According to the authors of recently leaked secret British intelligence documents, the National Security Agency (NSA) and the Government Communications HQ (GCHQ) are trying to exploit so-called "leaky apps" to obtain information regarding your location, sexual orientation, and political alignment.
Well, the developer of Angry Birds, Rovio, has issued a statement today in which the Finnish firm vehemently states that it "does not provide end user data to government surveillance agencies".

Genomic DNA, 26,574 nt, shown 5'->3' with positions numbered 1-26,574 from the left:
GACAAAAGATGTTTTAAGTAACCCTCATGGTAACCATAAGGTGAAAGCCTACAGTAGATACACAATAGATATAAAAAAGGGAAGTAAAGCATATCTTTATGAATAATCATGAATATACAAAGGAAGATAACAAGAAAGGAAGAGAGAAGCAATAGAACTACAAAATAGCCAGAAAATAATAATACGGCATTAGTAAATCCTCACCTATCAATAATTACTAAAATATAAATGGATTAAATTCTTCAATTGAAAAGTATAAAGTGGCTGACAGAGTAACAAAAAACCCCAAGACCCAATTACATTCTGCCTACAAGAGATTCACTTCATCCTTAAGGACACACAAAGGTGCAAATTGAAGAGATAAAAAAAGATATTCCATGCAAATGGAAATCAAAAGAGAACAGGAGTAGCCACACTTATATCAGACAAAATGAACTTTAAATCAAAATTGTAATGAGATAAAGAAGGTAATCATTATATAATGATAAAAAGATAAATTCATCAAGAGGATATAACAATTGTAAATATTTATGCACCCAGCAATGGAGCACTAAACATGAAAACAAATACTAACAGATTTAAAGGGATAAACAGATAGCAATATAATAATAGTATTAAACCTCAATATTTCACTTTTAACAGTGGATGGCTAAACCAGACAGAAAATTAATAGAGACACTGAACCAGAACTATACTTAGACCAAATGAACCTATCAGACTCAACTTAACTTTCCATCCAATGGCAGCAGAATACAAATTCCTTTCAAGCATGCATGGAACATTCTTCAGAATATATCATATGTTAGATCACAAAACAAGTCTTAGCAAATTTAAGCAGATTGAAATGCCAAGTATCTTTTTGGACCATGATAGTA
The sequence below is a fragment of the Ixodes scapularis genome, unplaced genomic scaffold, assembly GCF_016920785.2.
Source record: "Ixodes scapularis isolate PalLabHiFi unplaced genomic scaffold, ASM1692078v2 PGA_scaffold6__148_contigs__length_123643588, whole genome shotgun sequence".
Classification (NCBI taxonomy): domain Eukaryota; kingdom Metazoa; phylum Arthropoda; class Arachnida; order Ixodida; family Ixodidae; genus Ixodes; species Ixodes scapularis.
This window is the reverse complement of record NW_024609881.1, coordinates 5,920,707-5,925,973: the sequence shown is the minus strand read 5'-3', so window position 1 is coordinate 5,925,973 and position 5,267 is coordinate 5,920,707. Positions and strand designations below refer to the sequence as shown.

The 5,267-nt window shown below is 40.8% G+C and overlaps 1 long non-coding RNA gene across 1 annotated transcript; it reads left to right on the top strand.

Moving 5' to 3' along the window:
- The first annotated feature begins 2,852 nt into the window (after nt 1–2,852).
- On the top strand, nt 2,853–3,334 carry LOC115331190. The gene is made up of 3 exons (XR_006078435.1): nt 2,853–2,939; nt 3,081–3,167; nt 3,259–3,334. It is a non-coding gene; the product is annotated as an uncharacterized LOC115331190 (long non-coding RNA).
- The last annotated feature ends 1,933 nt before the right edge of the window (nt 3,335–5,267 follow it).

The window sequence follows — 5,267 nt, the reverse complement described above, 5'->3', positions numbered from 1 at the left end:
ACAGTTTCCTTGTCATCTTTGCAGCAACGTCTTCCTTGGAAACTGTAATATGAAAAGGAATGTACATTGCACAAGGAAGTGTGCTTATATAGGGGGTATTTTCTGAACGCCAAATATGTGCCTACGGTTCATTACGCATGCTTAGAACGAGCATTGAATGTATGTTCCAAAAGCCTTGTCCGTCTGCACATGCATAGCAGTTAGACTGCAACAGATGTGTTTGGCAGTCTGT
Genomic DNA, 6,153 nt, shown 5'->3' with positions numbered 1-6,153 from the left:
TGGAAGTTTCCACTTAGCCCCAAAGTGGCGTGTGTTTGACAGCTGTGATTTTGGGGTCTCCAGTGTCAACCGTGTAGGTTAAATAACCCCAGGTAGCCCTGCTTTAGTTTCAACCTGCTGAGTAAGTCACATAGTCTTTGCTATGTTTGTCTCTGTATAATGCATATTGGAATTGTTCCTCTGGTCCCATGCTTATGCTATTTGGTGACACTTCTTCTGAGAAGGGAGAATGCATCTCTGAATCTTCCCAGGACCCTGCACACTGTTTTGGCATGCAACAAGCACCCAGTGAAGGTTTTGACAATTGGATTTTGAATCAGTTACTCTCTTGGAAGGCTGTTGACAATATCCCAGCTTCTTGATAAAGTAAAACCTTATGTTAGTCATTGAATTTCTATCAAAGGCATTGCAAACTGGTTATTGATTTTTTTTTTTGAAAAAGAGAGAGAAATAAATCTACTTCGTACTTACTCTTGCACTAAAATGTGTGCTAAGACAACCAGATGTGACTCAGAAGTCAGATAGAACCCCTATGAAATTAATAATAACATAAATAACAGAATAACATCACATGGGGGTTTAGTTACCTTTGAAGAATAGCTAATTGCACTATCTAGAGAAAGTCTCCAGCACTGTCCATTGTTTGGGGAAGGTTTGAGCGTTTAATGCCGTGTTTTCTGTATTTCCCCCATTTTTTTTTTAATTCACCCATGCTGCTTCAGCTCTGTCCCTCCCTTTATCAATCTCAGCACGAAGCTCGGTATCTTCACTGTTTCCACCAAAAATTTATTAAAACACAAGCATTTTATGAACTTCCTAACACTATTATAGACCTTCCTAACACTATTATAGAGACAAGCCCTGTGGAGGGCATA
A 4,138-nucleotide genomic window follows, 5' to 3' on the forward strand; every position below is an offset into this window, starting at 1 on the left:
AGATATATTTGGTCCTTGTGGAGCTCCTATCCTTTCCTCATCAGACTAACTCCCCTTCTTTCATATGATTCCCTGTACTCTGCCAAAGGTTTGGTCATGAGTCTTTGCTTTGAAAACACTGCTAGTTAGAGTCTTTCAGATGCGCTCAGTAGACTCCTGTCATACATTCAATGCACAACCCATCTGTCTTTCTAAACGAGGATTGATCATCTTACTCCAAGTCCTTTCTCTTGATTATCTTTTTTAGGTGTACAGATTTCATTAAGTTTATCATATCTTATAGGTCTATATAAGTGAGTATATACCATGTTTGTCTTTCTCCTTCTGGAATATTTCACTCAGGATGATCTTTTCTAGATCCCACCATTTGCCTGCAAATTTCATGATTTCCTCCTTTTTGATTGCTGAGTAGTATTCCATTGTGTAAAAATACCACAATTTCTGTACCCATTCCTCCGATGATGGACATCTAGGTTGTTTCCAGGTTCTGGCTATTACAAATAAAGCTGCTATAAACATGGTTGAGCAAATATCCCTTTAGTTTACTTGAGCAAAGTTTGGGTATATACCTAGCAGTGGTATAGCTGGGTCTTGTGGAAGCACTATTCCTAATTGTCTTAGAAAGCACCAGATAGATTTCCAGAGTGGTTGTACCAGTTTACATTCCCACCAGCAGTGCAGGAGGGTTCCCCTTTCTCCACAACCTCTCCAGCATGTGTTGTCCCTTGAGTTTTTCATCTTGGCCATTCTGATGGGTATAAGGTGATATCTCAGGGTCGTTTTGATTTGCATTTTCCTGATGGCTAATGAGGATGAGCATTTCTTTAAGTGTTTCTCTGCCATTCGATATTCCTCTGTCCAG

"The alleged surveillance may be conducted through third-party advertising networks used by millions of commercial web sites and mobile applications across all industries," Rovio says.
"If advertising networks are indeed targeted, it would appear that no internet-enabled device that visits ad-enabled web sites or uses ad-enabled applications is immune to such surveillance."
Rovio notes, though, that it will re-assess its relationship with advertising services to prevent user privacy from ever being compromised.
"In order to protect our end users, we will, like all other companies using third-party advertising networks, have to re-evaluate working with these networks if they are being used for spying purposes."The Verge
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